The proposal already has some commissioners including Mayor Pro Tem Joe Bowles on board, while others still have questions.
“I’ve seen enough evidence that shows to me not only is ADP the best option for the city to proceed with, but the most fiscally responsible option,” Bowles said Monday.
The ADP proposal is an outgrowth of the firm’s 2009 bid award for city employee benefits management and timekeeping. It is expected to cost $3 million in its first year and $2 million in its second year, plus fees for services that exceed budgeted amounts.
Shanahan presented the details to the commission in early March and returned with a negotiated final contract last week.
What was missing, however, were the city’s plans for in-house staff to deal with functions such as verifying times cards before ADP cuts paychecks. The number of employees retained will impact the city’s total cost.
Over the last year, the department has seen the departure of several employees including Director Rod Powell, who retired. Shanahan is serving as interim human resources director, with Human Resources Manager Robby Burns overseeing most day-to-day office operations.
Last week, City Administrator Fred Russell said the commission needed to make the policy decision soon or take other steps such as hiring a director to get the department functioning properly. The city’s administrative services committee sent Shanahan back to make a recommendation of what is needed in-house to supplement ADP.
A survey of area governments ran the gamut of in-house staff, with the city of Aiken retaining just one, to Columbia’s 12, who work with a staff similar in size to Augusta’s government, Shanahan said.
He wouldn’t elaborate on how many staffers he’ll recommend the commission retains if it hires ADP, but City Administrator Fred Russell said the number is likely fewer than 10. ADP Vice President Colette Hughes, who runs the ADP solutions center in Augusta, said she will likely hold an “internal job fair” for city employees whose jobs are eliminated.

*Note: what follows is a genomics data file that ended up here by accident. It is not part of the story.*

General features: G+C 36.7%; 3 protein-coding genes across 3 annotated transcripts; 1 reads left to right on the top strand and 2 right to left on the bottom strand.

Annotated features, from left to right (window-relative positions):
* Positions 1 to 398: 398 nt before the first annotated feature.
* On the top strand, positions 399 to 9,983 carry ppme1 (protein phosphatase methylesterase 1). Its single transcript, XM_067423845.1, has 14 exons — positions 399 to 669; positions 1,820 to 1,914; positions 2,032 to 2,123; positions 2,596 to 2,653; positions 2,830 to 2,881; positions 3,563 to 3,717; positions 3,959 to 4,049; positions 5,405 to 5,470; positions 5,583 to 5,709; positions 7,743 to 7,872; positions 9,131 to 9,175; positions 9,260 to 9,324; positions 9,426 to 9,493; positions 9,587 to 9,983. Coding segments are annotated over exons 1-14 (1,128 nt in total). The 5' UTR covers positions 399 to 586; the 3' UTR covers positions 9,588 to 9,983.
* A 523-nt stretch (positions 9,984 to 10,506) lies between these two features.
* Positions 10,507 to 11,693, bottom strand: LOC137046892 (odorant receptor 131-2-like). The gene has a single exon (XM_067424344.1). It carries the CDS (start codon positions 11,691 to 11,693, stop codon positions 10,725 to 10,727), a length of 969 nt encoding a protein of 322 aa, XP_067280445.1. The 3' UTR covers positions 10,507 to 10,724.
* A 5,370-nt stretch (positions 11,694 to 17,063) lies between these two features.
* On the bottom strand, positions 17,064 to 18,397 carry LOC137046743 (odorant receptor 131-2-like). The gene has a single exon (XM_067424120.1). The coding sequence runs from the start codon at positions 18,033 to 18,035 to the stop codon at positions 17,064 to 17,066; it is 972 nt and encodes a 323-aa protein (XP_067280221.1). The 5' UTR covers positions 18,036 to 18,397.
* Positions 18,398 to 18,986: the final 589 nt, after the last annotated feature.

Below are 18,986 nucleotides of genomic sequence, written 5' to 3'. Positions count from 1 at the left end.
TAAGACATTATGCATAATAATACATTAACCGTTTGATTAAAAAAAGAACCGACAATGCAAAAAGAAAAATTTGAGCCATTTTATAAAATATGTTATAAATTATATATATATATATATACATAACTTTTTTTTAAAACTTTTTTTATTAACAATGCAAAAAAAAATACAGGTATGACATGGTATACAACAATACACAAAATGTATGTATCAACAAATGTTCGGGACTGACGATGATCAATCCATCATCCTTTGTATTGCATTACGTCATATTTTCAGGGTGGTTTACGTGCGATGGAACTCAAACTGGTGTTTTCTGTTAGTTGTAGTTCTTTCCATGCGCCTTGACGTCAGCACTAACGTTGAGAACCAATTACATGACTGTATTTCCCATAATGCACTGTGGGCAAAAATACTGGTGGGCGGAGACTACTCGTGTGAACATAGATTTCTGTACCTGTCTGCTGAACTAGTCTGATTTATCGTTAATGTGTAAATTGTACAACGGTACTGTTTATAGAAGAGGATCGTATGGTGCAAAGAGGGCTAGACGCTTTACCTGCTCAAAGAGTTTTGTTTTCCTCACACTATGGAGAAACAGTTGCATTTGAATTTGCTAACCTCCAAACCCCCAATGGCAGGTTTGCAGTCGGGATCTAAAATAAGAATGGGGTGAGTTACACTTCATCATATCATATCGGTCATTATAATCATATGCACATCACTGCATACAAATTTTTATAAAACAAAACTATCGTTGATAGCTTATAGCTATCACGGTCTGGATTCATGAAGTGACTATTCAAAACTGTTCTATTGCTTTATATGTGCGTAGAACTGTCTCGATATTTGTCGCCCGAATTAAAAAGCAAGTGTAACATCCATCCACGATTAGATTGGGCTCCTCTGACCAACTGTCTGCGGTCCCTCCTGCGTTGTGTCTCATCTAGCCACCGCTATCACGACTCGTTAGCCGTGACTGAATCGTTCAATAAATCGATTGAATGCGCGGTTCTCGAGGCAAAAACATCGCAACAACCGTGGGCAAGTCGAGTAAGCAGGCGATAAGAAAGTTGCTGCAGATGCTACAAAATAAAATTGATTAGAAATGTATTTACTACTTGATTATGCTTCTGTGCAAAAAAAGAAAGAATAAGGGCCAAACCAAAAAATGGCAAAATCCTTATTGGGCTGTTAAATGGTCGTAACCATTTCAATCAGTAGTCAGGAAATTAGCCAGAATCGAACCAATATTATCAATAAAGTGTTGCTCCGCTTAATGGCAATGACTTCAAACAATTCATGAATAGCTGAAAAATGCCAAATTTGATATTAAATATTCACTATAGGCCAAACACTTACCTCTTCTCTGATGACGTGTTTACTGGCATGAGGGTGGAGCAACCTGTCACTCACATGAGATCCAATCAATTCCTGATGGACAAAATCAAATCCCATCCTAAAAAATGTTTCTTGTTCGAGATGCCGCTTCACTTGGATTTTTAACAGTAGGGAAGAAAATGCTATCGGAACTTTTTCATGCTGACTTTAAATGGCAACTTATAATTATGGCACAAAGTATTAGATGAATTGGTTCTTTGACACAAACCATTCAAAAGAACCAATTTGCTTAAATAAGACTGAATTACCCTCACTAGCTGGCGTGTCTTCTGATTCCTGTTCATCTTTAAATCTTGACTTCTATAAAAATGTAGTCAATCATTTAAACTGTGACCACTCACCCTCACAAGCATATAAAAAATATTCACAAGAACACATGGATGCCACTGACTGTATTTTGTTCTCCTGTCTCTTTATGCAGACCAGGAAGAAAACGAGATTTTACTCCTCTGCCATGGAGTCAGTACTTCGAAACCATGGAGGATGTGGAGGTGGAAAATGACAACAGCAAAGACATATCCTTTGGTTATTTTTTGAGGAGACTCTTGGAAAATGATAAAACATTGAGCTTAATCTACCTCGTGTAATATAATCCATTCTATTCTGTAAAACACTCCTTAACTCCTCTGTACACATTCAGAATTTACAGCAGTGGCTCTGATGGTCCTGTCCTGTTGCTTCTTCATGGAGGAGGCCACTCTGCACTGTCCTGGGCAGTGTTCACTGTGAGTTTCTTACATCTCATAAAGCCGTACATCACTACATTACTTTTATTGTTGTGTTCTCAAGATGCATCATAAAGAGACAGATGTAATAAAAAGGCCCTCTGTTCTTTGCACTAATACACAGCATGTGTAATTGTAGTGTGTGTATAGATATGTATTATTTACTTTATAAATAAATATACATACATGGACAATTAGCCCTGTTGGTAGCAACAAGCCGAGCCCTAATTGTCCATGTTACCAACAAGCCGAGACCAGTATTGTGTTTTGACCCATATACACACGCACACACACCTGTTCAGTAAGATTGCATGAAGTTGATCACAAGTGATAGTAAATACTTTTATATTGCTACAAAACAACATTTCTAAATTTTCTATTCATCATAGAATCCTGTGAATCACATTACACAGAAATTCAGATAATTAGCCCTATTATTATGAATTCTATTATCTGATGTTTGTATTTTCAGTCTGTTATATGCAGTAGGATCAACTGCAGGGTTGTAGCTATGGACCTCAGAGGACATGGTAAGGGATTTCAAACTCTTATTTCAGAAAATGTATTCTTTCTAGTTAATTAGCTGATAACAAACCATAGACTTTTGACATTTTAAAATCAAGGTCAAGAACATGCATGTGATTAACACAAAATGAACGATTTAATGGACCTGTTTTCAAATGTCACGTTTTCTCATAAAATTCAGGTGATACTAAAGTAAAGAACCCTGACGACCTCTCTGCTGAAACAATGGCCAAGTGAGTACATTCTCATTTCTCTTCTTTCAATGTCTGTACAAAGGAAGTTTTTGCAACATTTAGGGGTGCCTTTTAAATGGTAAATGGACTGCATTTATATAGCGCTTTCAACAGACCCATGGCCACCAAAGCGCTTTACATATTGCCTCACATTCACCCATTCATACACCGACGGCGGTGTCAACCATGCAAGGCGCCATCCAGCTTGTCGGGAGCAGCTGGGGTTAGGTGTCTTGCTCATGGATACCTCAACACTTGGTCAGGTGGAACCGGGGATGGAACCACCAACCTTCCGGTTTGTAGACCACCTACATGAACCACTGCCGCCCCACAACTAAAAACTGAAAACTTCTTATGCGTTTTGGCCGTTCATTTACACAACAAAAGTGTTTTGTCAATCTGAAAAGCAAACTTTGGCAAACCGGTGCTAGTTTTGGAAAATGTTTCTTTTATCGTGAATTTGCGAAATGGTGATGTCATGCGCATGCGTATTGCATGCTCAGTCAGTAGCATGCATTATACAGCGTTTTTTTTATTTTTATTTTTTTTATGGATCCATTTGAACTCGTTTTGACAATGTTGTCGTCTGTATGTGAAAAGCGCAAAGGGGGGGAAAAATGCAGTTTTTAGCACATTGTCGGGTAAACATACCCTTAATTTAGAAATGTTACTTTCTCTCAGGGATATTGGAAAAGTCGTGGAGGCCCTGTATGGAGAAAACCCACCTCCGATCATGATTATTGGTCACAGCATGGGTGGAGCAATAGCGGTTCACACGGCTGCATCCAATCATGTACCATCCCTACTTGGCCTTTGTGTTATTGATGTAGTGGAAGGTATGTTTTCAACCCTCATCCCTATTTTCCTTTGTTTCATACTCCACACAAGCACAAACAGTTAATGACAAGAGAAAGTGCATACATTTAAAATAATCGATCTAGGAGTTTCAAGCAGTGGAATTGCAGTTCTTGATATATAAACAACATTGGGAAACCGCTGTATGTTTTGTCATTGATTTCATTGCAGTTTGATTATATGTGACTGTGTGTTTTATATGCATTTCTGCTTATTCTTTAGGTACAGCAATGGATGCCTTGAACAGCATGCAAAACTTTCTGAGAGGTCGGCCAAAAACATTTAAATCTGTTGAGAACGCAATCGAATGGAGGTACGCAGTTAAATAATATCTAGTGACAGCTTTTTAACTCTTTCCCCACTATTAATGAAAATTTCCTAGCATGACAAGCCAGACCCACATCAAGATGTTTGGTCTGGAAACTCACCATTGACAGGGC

Augusta is struggling with another outsourced job – management of the city bus service. Mobility Transit, which took over in August, was almost immediately late paying some of its bills to local vendors.
Bowles, whose own business uses ADP services, said within five years ADP will save the city $700,000.
Commissioner Joe Jackson said he was not yet convinced “that ADP is the saving grace,” but that Augusta’s human resources department is inadequate.
Since ADP took on benefits administration, several issues have come to light, including the allegation the city was trying to pay for an employee’s ex-spouse’s health benefits, which was illegal.
The issue was one of nearly 30 points compiled by Shanahan in an informal memo he released to the media in March, most of which were critical of ADP.
The issues have been addressed and the memo should be disregarded, Shanahan said.
“When that thing came out, all we were doing was asking questions, trying to figure out what was going on,” he said. “All those things were me asking questions.”
The commission is expected to vote on a contract award today, although one or more commissioners might be out sick.
Other items on today’s 5 p.m. commission meeting agenda include:
- Naming Augusta Arts Council as Public Arts Agency for the city
- Discussion of a request by Paine College to close Druid Park Avenue between Laney-Walker Boulevard and Central Avenue